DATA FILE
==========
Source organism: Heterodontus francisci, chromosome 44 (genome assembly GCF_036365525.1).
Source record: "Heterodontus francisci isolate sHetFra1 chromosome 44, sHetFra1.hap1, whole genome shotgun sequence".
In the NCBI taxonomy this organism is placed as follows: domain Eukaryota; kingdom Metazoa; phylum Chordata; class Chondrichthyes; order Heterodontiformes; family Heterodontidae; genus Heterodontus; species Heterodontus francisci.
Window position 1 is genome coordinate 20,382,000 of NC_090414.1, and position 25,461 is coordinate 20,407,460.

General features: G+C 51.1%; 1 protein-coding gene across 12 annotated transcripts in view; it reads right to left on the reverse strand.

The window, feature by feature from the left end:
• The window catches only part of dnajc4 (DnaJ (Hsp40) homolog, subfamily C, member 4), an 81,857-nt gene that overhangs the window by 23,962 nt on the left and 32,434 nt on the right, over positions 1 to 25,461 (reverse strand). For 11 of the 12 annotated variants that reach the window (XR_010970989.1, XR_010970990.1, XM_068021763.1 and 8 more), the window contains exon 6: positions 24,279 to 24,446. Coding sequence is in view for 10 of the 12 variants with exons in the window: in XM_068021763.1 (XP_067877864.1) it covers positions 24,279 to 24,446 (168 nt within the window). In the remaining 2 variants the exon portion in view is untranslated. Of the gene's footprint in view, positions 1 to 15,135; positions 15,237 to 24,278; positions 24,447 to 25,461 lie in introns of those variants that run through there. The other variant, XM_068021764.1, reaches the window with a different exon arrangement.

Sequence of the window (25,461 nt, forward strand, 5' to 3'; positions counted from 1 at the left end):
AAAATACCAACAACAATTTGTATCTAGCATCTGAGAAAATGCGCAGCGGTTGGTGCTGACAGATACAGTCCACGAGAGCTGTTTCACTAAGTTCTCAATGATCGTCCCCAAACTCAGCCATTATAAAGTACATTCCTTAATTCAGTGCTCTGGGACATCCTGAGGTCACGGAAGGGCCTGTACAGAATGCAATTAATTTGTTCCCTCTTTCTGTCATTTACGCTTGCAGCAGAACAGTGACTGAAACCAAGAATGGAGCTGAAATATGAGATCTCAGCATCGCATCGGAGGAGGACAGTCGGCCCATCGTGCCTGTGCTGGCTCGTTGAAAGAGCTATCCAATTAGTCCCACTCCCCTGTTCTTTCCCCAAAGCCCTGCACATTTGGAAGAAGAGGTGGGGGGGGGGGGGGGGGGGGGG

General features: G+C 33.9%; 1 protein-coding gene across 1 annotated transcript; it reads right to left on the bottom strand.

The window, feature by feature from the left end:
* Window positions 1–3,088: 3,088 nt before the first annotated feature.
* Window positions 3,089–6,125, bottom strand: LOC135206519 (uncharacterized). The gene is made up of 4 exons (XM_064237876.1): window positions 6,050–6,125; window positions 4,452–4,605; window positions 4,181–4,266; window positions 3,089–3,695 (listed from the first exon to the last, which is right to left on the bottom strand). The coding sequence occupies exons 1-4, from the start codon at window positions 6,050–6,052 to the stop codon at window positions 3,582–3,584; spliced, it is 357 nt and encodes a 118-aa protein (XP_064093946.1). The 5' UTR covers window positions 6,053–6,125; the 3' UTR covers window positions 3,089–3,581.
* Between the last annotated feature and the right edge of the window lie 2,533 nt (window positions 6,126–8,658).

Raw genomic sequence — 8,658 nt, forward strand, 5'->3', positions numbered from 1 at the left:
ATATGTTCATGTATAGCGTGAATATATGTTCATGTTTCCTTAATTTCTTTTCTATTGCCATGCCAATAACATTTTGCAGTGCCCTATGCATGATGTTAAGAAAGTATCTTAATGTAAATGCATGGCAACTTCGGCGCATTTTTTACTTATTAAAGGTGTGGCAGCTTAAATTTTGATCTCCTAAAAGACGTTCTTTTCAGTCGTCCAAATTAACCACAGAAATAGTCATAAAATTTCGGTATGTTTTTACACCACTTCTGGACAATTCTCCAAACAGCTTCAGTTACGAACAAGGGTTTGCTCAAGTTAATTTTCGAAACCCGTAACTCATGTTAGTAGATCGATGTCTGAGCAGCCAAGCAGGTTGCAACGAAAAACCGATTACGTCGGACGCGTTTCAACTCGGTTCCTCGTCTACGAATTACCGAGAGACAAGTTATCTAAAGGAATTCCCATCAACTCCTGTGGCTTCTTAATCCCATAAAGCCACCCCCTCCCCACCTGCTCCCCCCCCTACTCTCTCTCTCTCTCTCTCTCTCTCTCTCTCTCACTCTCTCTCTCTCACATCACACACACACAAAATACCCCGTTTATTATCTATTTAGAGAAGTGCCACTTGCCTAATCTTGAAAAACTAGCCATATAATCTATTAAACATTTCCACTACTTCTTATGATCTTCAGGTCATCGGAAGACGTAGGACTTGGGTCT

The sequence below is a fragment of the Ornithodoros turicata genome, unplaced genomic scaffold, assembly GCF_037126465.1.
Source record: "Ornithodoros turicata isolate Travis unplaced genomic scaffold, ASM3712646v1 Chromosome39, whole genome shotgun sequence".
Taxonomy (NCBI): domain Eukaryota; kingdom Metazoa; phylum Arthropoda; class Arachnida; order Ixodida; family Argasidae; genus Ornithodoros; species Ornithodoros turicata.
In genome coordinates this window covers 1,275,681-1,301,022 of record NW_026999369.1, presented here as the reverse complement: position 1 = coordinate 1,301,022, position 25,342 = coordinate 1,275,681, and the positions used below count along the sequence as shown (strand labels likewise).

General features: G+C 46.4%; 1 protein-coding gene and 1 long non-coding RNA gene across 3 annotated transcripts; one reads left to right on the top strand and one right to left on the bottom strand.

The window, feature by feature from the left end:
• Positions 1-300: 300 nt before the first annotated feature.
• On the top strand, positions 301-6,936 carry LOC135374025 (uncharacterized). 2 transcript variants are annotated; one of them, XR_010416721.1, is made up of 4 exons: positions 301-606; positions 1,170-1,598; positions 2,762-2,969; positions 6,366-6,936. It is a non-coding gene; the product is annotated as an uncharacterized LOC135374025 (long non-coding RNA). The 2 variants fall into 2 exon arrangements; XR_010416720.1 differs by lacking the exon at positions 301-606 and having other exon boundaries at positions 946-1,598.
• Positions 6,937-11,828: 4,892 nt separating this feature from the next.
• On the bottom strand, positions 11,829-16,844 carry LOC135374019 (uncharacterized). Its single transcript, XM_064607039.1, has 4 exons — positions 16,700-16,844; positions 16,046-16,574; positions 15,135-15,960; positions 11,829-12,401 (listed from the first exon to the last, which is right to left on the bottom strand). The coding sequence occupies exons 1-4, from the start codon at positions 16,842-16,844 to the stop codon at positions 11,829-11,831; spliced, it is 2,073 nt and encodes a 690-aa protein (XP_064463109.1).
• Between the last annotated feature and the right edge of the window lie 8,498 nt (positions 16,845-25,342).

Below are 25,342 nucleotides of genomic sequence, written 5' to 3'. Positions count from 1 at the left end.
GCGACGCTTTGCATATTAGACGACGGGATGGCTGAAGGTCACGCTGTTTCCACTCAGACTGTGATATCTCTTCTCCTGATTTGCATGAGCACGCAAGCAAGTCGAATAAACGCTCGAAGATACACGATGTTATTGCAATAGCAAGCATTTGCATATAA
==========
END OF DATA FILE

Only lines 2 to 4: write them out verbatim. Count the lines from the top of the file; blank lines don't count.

Source record: "Heterodontus francisci isolate sHetFra1 chromosome 44, sHetFra1.hap1, whole genome shotgun sequence".
In the NCBI taxonomy this organism is placed as follows: domain Eukaryota; kingdom Metazoa; phylum Chordata; class Chondrichthyes; order Heterodontiformes; family Heterodontidae; genus Heterodontus; species Heterodontus francisci.
Window position 1 is genome coordinate 20,382,000 of NC_090414.1, and position 25,461 is coordinate 20,407,460.